- Advertisement -

July 12, 2017

In the quest to effectively link pay to productivity, the National Tripartite Committee (NTC) has agreed to set up a committee to review Ghana’s pay system.

Among the objectives, the proposed committee is expected to institute measures to “overhaul” the country’s payment structure to engender productivity while protecting the rights of the worker in a suitable work environment.

- advertisement -

It is expected that the review of the system would also lead to the creation of a unified pension scheme, with a focus on the second tier.

A communiqué issued at the end of the NTC annual negotiations, out of which the new national minimum wage of GHc9.68 (representing a 10 percent increase), was announced,  said such an overhaul has become critical towards enhancing the welfare of workers while promoting the growth of businesses.

Mr Ignatius Baffour Awuah, Minister for Employment and Labour Relations, who read the communiqué on behalf of the NTC at a meeting to announce outcomes of the Committee’s negotiations, said the committee would review the pay structure to improve productivity both at the national and organisational levels.

He said the Committee had accepted the challenge thrown by President Akufo-Addo to labour at the 2017 May Day celebration, to consider ways to increase productivity and reward workers for their inputs into production at both national and organisational level.

Mr Awuah said the review would affect the Single Spine Salary system, so as to address the challenges that have bedeviled its implementation.

The NTC, which is composed of the Ministry of Employment and Labour Relations, the Trades Union Congress and the Ghana Employers Association, called on all organisations whose daily minimum wage was below the new rate to adjust it upward by the 2018 effective date.

Dr Yaw Baah, Secretary General of the Trades Union Congress, who represented organised labour, said that inflation was expected to fall below 10 percent in 2018, thus the 10 percent increase in the minimum wage.

That would allow workers especially those in the informal sector who earn minimum wage secure some gains, he explained.

He urged the government to carry out its responsibility of ensuring compliance with the daily minimum wage by all employees.

He said the labour division of the Ministry should be resourced to monitor compliance with the rate.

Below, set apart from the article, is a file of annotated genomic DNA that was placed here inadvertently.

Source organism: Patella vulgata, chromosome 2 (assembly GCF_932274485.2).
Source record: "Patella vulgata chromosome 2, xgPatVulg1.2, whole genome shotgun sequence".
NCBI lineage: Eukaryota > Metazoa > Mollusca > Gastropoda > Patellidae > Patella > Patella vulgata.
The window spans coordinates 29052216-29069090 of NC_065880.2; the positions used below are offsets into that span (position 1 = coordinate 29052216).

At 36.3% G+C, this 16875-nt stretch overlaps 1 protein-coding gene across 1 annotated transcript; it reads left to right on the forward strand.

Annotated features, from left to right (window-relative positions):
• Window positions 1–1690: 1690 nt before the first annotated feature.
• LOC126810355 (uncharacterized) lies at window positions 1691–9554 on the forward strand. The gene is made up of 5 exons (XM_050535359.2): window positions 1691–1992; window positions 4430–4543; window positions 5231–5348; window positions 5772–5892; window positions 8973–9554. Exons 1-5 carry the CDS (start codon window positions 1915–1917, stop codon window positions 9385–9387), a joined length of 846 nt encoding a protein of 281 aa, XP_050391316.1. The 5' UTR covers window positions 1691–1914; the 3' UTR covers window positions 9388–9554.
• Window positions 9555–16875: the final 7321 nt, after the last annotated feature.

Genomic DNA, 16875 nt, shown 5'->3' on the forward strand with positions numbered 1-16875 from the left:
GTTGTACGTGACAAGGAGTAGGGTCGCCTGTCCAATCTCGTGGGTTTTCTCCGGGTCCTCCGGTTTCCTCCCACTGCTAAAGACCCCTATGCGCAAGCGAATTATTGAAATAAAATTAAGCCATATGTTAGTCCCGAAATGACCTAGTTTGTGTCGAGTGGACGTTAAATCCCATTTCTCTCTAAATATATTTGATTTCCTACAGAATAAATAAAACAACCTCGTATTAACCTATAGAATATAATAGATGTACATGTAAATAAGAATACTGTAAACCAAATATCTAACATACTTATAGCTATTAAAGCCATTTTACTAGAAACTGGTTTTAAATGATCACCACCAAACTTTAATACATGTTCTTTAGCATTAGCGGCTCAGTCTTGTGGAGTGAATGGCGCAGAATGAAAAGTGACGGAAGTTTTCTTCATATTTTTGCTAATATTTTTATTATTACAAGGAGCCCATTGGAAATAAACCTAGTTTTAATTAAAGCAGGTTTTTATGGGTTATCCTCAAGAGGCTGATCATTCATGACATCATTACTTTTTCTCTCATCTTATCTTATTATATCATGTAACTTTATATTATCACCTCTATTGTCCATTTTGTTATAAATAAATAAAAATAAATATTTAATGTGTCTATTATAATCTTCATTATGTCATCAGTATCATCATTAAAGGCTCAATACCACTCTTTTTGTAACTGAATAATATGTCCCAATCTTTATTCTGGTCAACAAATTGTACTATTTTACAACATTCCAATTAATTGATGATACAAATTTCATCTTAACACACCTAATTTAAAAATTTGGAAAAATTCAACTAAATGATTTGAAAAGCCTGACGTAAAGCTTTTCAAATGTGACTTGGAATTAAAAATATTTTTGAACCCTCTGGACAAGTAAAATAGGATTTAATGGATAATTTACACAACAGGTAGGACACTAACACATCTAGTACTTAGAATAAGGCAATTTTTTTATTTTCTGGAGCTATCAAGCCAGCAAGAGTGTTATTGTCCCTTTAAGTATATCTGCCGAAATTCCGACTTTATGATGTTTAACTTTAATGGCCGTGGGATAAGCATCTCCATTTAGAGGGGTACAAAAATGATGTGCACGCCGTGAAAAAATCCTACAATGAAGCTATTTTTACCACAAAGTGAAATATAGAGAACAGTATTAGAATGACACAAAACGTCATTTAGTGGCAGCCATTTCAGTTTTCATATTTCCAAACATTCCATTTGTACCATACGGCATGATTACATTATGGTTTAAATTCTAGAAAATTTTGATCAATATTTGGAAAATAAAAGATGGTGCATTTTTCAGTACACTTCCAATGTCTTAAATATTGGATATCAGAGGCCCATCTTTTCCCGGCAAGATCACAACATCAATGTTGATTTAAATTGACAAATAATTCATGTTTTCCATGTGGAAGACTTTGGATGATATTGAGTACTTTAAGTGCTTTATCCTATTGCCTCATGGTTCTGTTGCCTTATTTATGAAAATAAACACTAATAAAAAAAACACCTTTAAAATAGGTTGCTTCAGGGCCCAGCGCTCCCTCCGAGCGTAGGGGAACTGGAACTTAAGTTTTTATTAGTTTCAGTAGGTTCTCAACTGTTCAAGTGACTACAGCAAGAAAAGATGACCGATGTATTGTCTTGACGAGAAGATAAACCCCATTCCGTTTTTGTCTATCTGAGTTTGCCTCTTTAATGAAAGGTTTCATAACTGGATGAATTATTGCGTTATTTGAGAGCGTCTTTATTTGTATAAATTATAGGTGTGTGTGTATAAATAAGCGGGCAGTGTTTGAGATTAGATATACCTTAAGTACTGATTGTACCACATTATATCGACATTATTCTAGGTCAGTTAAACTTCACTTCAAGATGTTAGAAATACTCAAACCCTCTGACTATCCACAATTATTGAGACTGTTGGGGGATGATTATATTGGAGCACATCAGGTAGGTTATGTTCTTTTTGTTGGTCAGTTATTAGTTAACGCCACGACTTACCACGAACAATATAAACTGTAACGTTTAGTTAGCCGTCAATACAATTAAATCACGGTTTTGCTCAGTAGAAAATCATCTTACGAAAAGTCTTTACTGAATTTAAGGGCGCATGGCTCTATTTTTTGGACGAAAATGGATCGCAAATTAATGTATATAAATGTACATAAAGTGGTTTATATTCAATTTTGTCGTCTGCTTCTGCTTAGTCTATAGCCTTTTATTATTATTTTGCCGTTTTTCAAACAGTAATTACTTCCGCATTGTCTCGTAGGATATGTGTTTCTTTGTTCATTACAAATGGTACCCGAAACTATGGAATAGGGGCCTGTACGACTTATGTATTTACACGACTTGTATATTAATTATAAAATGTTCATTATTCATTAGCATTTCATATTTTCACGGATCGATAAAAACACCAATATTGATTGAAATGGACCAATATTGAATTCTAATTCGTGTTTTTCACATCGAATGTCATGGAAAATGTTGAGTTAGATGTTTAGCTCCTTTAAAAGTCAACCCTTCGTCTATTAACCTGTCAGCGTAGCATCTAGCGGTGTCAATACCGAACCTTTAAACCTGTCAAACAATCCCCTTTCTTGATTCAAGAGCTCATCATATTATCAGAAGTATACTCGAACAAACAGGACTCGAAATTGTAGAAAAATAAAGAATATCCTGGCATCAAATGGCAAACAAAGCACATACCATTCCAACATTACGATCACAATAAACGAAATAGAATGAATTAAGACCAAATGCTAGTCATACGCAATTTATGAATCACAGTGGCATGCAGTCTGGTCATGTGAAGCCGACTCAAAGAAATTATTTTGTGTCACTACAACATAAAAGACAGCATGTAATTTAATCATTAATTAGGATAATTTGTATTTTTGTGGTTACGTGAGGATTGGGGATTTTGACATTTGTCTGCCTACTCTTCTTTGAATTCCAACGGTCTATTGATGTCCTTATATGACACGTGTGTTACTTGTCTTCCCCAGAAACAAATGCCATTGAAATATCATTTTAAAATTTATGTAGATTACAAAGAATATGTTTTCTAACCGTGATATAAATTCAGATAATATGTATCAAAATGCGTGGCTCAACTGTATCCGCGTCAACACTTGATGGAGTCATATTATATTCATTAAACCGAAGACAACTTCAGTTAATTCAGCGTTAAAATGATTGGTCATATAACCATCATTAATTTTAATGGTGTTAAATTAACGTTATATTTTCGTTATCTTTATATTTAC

He also urged the government to ensure that persons who earned a minimum wage were exempt from taxes.

Mr Terrence R. Darko, President of the Ghana Employers’

Association observed that some employers who were structured, paid above the minimum wage, adding that negotiations at the enterprise level were dependent on the performance of that particular company and the ability to adjust.

“We are all fully aware of the difficulties that we all face, as individuals, as employees and as employers. We are all working towards the restructuring of our economy so that we can see growth in this economy; with that, we will all benefit in the long term,” he said.

By: Nii Adotey/adrdaily.com



Previous articleBrazil introduces new Arbitration clauses for oil agreements
ADR Daily is a specialized news portal with a focus on providing authentic news, information and research analysis on Appropriate Dispute Resolution (ADR), Human Resource Management (HRM) and Industrial Relations Management (IRM) in Ghana and beyond. This platform serves as an information resource base for the progress of the ADR, HRM and IRM industries, and seeks to promote professionalism in ADR practice by supporting a network of ADR professionals within and across nations and continents. ADR Daily keenly encourages the mass adoption of ADR mechanisms, particularly negotiation, mediation and arbitration for the resolution of disputes in all spheres, through the publication of industry news and information, as well as by deploying innovative awareness creation engagements.